The Master Shake fan is, like their namesake, both destructive and funny simultaneously. A single loss sends them running for the gallows; a string of victories and the gloating is sometimes audible from space. The coping mechanism during a tough season allows for great creativity while amusing message board readers; the downside comes when things improve, where the Master Shake fan either disappears for long stretches of time or simply reverts to gloat mode. Evidence, as a rule, glides from the thick, oily membranes of their skull like water off a duck's back. Avoid introducing it into arguments.

NOTE: Curiously, the two types both ignore and feed off each other. The St. Fandrew guy will feed off of Master Shake's negativity, while the Master Shake fans of this world will become incensed at the martyr types' snide pleas for patience. This cycle continues unabated since neither actually wants to observe the game, but rather argue endlessly over it.


A theoretical concept with no observed practical examples. Forget we typed that and skip down to...


Who said violence never cured anything? Certainly not the proud people of Afghanistan, Somalia, Haiti, or any other of the world's top vacation spots. Real warriors know that sometimes hitting things makes you feel better, and sometimes it lands you in the county pen next to a check forger who won't shut up about his wife's Tahitian Noni Juice business. To avoid this, we have our own strategies borrowed from some of history's best copers.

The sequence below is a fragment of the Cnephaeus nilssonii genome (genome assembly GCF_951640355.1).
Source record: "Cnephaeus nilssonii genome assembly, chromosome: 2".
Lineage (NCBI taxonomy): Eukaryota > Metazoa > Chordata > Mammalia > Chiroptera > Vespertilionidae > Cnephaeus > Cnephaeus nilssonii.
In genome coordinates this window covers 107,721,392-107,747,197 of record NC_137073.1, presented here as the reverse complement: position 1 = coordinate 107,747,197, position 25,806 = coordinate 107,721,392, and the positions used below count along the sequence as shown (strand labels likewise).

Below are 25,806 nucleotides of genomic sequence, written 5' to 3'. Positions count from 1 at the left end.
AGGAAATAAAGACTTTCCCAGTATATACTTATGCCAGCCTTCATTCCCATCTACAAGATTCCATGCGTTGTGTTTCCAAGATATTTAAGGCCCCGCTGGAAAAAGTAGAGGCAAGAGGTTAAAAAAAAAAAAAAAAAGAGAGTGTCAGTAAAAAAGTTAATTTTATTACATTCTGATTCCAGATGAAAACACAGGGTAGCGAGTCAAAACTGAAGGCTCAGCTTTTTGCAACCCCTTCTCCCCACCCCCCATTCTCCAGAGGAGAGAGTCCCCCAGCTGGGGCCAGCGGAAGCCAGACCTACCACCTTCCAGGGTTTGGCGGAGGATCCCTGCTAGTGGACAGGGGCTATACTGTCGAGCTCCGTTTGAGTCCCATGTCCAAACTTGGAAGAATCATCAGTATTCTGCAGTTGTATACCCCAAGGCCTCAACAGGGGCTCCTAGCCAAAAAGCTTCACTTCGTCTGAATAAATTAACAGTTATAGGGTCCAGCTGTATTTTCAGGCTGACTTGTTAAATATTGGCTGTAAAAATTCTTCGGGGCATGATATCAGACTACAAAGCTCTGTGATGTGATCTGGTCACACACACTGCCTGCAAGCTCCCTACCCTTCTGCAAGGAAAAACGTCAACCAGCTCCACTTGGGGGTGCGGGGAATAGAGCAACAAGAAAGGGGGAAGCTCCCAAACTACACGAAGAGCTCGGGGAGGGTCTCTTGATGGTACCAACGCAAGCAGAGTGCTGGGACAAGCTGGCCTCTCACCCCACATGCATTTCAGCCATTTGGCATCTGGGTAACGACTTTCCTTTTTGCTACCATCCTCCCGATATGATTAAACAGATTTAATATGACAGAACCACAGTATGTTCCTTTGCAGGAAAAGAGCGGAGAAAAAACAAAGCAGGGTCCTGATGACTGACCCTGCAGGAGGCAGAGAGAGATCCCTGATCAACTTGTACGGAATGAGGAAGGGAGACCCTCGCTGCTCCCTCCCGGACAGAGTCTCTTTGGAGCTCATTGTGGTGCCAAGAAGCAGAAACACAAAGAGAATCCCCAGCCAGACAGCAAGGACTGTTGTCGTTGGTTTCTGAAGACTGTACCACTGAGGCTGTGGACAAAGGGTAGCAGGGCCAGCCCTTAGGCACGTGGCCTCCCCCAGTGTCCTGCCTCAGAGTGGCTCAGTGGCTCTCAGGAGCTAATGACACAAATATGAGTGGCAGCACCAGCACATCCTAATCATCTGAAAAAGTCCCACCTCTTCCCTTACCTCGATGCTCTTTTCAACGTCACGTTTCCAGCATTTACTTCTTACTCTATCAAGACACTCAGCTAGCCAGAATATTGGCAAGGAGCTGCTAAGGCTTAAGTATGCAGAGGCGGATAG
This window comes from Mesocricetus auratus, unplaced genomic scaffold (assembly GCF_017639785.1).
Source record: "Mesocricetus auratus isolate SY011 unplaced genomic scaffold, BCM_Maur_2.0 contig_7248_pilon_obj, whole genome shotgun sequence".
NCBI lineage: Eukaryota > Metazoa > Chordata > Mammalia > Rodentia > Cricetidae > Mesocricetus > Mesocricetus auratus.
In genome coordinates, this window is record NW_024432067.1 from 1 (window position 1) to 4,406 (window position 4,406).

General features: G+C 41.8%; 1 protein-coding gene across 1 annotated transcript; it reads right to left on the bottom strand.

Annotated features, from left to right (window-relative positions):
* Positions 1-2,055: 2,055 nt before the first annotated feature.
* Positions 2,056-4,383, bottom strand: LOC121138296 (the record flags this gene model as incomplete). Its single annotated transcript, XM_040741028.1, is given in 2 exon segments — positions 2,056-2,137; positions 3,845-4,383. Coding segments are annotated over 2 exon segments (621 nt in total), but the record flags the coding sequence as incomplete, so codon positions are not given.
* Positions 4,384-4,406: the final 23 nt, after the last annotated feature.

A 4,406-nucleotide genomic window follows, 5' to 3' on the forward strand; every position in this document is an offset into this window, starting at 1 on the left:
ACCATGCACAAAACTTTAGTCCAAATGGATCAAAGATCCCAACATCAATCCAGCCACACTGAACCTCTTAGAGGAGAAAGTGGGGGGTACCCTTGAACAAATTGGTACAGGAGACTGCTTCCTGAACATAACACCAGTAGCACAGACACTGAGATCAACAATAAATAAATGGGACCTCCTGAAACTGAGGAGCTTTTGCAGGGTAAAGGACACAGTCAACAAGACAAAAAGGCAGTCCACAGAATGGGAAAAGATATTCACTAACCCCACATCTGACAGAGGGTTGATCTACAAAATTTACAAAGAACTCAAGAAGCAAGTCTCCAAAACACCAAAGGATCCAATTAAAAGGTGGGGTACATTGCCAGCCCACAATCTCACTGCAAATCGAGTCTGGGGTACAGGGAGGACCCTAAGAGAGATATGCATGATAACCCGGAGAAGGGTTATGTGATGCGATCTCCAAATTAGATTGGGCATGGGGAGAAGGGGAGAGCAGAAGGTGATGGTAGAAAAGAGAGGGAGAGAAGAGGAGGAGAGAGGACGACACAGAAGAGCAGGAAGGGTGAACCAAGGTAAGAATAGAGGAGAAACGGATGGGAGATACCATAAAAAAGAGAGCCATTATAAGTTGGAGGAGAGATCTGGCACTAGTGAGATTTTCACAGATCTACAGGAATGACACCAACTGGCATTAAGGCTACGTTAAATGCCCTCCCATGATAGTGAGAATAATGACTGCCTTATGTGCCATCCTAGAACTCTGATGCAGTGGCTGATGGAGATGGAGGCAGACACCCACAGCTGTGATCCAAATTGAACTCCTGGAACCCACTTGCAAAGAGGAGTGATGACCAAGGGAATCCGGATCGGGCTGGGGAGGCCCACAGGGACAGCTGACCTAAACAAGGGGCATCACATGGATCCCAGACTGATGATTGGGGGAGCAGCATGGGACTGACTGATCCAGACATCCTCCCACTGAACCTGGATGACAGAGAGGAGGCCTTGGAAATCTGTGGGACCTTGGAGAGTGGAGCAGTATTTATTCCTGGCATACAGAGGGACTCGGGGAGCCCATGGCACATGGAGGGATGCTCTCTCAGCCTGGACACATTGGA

a. The Andy Van Slyke Manuever. Borrowed from a quote the garrulous Pittsburgh Pirates outfielder made following the Pirates umpteenth playoff collapse about how he deals with defeat. Go to your local lake or river. Fish until something bites. Pull the fish off the hook, punch it in the head a few times, and then turn it loose. According to Van Slyke, you'll feel much better after the whole affair.

b. The Road House Bar Fight, Home Edition. We're suggesting this one should be employed carefully, since a bar during an actual bar fight turns into a poltergeist of hard, sharp and blunt objects, none of which do anyone any good in the looks department should they make contact with your tender face. Plus you never know whether "Johnny Concealed Weapons Permit" is in the crowd just waiting to exercise his Second Amendment rights on your leg or worse.

Pain do hurt, Dalton.

Staging one with your friends in your apartment is a better idea. Clear a room, find some Target or Wal-Mart furniture at discount, being sure to pre-weaken legs and midlines of the tables and chairs. (Contrary to what you might think, tables or chairs that make contact with people usually don't break before human bones do.) Strap on boxing gloves, too, since there's a reason bare-knuckle boxing left the popular consciousness with syphilis and guys singing through megaphones: death by blunt force. Toss sawdust on the floor and play some Merle Haggard or Keith Whitley for verisimilitude's sake, and let the brawling begin. Not recommended for apartment cube-dwellers living in spaces bordered by paper-thin drywall.

Bonus points awarded for doing it with Swayzeriffic mullet and uttering "Pain don't hurt" in mid-fight.

c. Couch Burning. The lab in Morgantown, West Virginia's been working on this one for years. Seems to work for Mountaineer fans, provided it's combined with liberal applications of Jack Daniels and tossing of urine bags at opposing fans.